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14 / 07 / 2004
Dirk Ficca: “This has been a practical Parliament rather than an analytic one, and we have achieved 500 commitments with society”

Reverend Dirk Ficca, executive director of the Parliament of the World’s Religions stated that the 4th Parliament of Barcelona would transmit a legacy of cooperation among the interreligious community. Ficca pointed out that the Parliament has been more practical than analytic in order to get greater involvement with the problems of refugees, globalization, clean water, foreign debt and religious violence and also announced the Parliamentary Council’s “satisfaction with the results” and their firm support and follow-up of the 500 commitments adopted. “Barcelona has met our expectations.”

The Presbyterian pastor and executive director since 1998 of the Parliament of the World’s Religions, reverend Dirk Ficca, stated “the overall objectives of this Parliament of Religions have been met, not only in terms of diversity of representation of the 85 participating countries but also, and most importantly, for the 500 commitments achieved, even if some of the programs were not dealt with as exhaustively as desired.”

“We believed that opting for a single theme, “Global Ethics, as we did in the Parliament held in Cape Town was a reductionist approach. The Barcelona Parliament chose a practical approach rather than an analytic one because we wanted to see how the different religions involved with the issues of water, foreign debt, refugees, violence and religion. We wanted people committed with the problems,” responded Ficca when questioned by the BBC with regard to the lack of an in-depth analysis during the Parliament.

Ficca expressed his “being in love with Barcelona” and highlighted, “Barcelona has met our expectations because we wanted a host country that would more involved with the Parliament, and this has been achieved. The Council is extremely satisfied. Of the 8,400 participants, 30 to 40% came from Spain.

Ficca, also emphasized the great importance of the Montserrat Assembly and stated, “all commitments made will be supported and followed-up with documents on the Internet and with a handbook of good practices.” He also mentioned that between 60 and 70 cities of the world have agreed on plans for town-twinning.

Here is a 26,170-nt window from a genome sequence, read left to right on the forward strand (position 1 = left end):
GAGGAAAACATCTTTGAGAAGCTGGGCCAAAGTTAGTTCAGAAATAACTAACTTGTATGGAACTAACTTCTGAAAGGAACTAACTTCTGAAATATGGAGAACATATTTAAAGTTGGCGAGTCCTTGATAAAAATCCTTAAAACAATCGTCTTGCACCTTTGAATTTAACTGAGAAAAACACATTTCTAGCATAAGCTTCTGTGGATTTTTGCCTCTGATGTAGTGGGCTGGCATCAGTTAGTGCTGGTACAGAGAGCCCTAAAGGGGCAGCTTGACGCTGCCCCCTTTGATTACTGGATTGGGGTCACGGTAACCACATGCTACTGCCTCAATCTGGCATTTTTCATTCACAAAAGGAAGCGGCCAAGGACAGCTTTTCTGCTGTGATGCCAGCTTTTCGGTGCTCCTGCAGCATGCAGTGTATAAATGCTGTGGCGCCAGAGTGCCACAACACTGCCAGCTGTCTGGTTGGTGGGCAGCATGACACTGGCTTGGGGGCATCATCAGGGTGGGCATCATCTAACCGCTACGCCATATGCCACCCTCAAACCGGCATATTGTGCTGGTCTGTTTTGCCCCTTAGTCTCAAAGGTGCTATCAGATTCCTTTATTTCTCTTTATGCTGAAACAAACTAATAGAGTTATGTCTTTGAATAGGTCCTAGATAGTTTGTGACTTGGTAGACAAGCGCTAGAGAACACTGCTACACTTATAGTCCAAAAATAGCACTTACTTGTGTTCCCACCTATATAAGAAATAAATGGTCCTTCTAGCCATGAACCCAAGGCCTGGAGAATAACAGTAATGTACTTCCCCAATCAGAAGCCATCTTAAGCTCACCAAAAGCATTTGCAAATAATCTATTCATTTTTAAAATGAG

When asked whether Barcelona would eventually be designated the permanent seat of the Parliament of the World’s Religions, Ficca said, “New York can become the center for interreligious education,” and the “Unesco center in Catalonia would constitute a resource for the interreligious movement worldwide. We will see in the next six months if we can transfer Barcelona’s legacy of cooperation among the interreligious community.”

Youth also took active part in the Parliament with representatives in the round tables, “contributing to the program with their passion, ideals and open-mindedness,” said Ficca.

For his part, Fèlix Martí, director of the local technical office of the Parliament of the World’s Religions and honorary president of Unesco in Catalonia said, “the three organizing groups feel that all the participants were very satisfied.” Martí offered some personal conclusions summarized in five points that highlighted, “the unanimous refusal of violence by all religions, especially violence that appeal to religion to justify its acts. We affirm that we are against violence and for the liberation of the poor.”

He also pointed out, “ all religions know that they are going through a period of change, but they do not resent this because it is good to change as long as it does not imply giving up their inspiration of their beginnings; change allows them to renew and reinterpret their beliefs.”

Fèlix Martí pointed in his last three conclusions “the good mood and conviviality at work among the 8,500 people of the Parliament is a refutation of the argument of the clash of civilizations and religions, as all religions coincided in the fact that they want to be extrovert, carrying out work that reaches out for society in general and not only for the followers or believers; they also reaffirm their faith in a pluralist of society and are not nostalgic for past situations of privilege, while they feel comfortable with secular societies that love freedom of belief and of conscience. Religions want to offer values and are in favor of a choice of religions in a cultural sense and not solely for purposes of catechesis.”